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It will be important to purchase the coinage mint machinery being sold as surplus by the Denver mint at the end. The machinery must be brought to the mine within six months of the mine coming in. The machinery is to be set up at the mouth of Flat Canyon.

John Jordan's List #98

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Successful Careers After An Economic Collapse PDF Print E-mail
Wednesday, 03 September 2008 19:27
Historically Dry Cleaners, and Toilet Paper makers have not been affected by economic depressions.

If your talking more a total collapse though, I think any job skill that was marketable in the middle ages, will once again become marketable.

Anyone that can produce fuel (soalar, wind, hydro) or fuel (bio-diesel) will be in HIGH demand.

Doctors, nurses, vetrinarians, denstist, and such will be in high demand.

Small farmers who can produce food for themselves, and some for market. Whether it's crops like wheat, corn, or carrots.  Also the farmer who can produce animals which can be taken to market.  The farmer who can produce smaller animals will do better...sheep, goats, rabbits, chickens, and such.  Money will be worthless, and very few will have the means to barter for a whole cow.  Besides a whole cow is too much meat if you don't have refrigeration.

Cobblers....know anyone who can make shoes from scratch?  That's almost a dead skill.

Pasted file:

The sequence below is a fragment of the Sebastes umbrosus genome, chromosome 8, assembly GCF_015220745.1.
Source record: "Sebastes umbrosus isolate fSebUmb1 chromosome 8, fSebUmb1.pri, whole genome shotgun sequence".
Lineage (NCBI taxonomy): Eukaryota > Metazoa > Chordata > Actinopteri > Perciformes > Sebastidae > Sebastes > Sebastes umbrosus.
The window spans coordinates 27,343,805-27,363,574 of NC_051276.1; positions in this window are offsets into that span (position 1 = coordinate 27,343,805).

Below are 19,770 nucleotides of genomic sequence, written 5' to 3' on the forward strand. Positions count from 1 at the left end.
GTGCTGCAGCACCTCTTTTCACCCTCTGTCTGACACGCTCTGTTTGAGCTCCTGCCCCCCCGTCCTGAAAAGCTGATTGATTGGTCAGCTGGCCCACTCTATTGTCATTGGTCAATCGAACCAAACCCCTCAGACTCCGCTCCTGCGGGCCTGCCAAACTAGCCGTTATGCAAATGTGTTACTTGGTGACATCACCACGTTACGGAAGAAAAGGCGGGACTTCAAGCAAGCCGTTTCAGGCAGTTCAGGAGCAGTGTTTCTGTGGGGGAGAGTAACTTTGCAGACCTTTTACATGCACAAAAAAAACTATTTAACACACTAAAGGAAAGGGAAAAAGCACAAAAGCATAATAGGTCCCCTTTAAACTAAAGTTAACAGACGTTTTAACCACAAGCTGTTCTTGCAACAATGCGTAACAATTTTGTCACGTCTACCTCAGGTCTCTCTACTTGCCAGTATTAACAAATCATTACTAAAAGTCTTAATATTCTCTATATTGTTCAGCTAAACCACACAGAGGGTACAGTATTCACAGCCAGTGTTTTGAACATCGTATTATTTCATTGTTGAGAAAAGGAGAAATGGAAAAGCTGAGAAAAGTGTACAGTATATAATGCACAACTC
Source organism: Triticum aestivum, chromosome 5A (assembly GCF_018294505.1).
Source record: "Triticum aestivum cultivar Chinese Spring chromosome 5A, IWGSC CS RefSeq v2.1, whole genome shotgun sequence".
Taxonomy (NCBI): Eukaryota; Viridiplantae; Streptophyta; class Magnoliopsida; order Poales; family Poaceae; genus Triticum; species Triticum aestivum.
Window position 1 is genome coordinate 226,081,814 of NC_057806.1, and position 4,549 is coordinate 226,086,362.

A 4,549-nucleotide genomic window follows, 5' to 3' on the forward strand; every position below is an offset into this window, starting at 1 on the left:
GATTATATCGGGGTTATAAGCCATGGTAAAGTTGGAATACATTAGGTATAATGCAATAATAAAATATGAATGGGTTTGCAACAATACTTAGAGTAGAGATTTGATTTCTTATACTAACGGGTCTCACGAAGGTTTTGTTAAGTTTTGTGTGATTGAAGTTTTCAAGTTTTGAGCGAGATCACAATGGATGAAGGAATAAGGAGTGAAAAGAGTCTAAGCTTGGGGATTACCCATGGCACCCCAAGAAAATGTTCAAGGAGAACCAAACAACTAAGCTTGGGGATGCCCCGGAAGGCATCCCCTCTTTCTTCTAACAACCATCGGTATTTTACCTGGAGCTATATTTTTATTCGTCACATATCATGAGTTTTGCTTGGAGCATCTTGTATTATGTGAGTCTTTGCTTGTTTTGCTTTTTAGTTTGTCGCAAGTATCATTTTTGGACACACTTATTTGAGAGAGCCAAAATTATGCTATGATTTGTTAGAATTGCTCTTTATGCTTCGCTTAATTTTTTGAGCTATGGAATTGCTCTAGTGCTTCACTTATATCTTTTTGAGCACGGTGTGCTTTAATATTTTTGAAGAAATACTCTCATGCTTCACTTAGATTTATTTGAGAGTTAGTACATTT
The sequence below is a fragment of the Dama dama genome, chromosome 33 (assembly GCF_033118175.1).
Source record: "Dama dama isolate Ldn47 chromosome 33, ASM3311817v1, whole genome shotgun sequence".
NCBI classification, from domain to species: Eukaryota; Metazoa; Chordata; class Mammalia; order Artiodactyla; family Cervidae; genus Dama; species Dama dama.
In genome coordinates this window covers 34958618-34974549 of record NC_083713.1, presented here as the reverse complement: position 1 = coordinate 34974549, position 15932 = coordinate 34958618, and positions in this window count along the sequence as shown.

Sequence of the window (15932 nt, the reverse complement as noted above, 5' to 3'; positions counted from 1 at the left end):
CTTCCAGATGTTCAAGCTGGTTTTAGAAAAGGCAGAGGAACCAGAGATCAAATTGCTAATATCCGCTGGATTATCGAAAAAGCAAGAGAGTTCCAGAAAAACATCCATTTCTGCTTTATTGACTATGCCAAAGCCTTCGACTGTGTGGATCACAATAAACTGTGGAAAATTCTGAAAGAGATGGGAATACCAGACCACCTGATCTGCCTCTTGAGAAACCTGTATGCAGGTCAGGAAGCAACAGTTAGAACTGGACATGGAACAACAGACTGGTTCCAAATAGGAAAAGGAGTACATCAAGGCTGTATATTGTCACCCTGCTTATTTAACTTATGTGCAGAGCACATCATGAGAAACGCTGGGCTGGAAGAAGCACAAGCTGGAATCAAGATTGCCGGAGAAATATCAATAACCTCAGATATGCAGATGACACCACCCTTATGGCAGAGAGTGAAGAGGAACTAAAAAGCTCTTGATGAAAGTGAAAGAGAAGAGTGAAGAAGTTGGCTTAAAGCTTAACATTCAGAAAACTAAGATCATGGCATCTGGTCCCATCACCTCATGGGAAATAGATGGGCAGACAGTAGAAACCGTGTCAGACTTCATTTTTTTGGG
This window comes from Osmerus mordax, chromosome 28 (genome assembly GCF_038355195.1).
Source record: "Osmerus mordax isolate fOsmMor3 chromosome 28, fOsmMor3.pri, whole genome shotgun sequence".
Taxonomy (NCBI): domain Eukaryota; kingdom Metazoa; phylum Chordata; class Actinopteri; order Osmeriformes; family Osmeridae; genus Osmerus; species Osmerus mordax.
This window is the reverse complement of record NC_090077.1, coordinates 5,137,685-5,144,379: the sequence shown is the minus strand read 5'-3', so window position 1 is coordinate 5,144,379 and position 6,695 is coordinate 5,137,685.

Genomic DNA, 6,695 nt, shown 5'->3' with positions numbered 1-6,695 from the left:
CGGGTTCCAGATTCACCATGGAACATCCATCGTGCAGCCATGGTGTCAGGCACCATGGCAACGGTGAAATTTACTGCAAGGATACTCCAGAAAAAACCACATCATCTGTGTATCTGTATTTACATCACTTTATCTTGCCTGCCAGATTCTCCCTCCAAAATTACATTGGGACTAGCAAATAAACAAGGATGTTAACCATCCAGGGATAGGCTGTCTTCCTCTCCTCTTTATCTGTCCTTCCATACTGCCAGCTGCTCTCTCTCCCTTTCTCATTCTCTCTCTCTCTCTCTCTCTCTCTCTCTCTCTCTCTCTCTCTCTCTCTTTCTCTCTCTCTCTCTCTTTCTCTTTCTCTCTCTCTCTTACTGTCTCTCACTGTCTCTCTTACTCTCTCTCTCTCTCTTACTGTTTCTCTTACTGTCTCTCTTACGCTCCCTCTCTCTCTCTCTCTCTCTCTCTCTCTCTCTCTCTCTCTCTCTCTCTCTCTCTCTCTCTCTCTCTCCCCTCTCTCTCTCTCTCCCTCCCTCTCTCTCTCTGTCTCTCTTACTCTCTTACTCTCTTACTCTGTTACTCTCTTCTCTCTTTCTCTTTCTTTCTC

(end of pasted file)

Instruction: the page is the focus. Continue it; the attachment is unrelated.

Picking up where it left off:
Seamstress/taylor....clothes will start to go, mending needed, and new ones needed.

Laundry....this is actually a big one.  A lot of people still line dry, but how about hand washing all our clothes?   LOTS of work there!

Soap maker...many different kinds of soap needed.

Butcher, baker, and oh yes, the candle stick maker!  Someone needs to know how to make bee's wax candles.

Carpenters, mechanics, and blacksmiths will all be in high demand.

Someone with REAL military training.  You will need someone to patrol, and protect your community. (Policemen, and good hunters will work in a pinch, but nothting beats military training.

Gleaners.....gleaning crews may be needed if things are really ugly to try and scavenge/salvage whatever can be saved.  (After all, who makes things like windows anymore?)

Ham radio operators....totally vital the survival of a small community.

Teachers....though teaching will change, and kids will be learning more about trades from a very young age.

Fishing, boat makers, lobster pot makers and such could be very important, depending on your area of the country.

Lumberjacks....new lumber is always needed.

Minors.....have to supply more coal, or iron ore.

Tanners....everyone will be wearing a lot more leather.

Teamsters....the original ones, ya know the men and women who could 
drive a team of horses.

Saddle makers, also making bridle, harness, ect.

Wagon maker, and wheel maker (a hard skill to learn, I understand).

Tinkers...usually moved from place to place, and did small odd jobs, like mend cooking pots.

Traders.....I don't much care if okra comes west of the Mississippi, but I sure would like to see oranges again.  Traders could bring in all sorts of goods.

Masons...putting up a brick or stone wall is quiet a skill.

Entertainers...jugglers, people who can do plays, and puppet shows, sing and dance, they will be very welcome in a reasonably stable community.  (Not however in a starving one.)

These are just a few of the "jobs" I see as being useful, there are lots more I didn't cover, but I've got to go tend to my goats.  I see one with her horns through the fence.

Crumbs from the cookie, 
~Oreo~
 

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